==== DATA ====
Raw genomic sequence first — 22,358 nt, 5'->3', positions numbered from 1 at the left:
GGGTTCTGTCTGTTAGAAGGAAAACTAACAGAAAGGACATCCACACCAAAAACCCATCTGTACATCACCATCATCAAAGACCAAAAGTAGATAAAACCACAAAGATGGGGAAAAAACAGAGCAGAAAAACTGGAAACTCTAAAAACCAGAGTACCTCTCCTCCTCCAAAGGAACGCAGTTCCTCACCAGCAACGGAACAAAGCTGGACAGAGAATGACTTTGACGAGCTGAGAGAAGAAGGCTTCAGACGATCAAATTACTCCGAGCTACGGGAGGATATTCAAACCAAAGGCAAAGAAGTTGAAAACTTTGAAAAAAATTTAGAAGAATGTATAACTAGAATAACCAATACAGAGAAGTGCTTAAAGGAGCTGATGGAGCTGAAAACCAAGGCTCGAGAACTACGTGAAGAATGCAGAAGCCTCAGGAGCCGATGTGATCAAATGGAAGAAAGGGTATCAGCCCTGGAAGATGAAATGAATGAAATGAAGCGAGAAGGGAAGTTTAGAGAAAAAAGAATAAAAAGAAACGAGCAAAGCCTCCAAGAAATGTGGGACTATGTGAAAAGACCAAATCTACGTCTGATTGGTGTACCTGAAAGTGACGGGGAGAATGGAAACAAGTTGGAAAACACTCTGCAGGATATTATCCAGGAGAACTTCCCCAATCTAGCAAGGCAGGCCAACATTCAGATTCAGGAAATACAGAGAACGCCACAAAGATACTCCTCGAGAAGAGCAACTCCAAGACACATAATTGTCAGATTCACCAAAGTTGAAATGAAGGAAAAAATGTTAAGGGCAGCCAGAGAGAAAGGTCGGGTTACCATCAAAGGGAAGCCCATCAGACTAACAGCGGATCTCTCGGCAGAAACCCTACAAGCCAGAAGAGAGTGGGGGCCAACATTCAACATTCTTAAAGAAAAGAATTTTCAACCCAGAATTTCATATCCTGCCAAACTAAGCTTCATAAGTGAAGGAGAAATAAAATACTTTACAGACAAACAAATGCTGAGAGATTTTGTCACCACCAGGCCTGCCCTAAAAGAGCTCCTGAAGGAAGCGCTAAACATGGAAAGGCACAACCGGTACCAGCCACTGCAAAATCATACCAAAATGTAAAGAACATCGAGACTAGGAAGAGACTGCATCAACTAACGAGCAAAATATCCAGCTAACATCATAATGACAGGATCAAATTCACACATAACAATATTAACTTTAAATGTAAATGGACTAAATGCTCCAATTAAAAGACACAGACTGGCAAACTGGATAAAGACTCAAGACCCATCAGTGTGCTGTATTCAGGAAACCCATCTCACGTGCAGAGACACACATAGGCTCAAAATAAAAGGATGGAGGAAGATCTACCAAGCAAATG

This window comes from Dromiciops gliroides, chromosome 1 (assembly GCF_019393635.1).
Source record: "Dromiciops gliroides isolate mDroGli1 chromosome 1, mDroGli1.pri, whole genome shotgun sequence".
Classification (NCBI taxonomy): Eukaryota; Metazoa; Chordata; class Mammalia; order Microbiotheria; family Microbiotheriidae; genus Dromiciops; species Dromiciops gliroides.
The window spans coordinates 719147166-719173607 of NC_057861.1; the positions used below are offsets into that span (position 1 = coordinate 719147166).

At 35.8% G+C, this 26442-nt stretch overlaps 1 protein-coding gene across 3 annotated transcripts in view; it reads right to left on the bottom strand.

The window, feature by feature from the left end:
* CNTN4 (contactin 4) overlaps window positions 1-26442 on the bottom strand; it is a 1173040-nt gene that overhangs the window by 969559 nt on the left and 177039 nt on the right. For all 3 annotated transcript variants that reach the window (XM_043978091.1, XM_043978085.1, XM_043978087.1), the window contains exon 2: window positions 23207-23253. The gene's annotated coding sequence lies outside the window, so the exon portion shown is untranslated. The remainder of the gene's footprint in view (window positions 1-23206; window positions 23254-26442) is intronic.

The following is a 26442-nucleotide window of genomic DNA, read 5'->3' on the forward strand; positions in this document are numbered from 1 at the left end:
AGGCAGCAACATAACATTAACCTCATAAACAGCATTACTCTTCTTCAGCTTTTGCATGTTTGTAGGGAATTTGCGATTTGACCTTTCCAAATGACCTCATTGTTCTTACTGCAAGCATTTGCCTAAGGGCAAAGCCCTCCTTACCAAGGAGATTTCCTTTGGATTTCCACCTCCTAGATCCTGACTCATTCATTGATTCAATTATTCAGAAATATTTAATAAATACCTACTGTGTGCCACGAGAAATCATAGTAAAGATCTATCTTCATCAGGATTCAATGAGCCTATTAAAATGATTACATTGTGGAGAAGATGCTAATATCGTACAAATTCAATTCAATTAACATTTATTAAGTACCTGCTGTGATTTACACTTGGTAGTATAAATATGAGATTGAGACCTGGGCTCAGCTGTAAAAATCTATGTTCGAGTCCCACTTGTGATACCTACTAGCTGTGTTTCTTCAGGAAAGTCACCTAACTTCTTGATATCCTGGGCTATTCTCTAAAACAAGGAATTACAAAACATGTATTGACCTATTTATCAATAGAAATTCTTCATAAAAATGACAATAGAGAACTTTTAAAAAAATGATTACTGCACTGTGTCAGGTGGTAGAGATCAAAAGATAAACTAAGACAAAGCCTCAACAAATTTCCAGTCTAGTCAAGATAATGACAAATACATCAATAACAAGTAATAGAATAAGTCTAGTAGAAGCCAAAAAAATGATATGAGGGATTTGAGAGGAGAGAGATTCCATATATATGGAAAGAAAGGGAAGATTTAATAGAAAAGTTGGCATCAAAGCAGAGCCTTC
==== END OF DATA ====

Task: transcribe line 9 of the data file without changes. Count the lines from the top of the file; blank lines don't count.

* CNTN4 (contactin 4) overlaps window positions 1-26442 on the bottom strand; it is a 1173040-nt gene that overhangs the window by 969559 nt on the left and 177039 nt on the right. For all 3 annotated transcript variants that reach the window (XM_043978091.1, XM_043978085.1, XM_043978087.1), the window contains exon 2: window positions 23207-23253. The gene's annotated coding sequence lies outside the window, so the exon portion shown is untranslated. The remainder of the gene's footprint in view (window positions 1-23206; window positions 23254-26442) is intronic.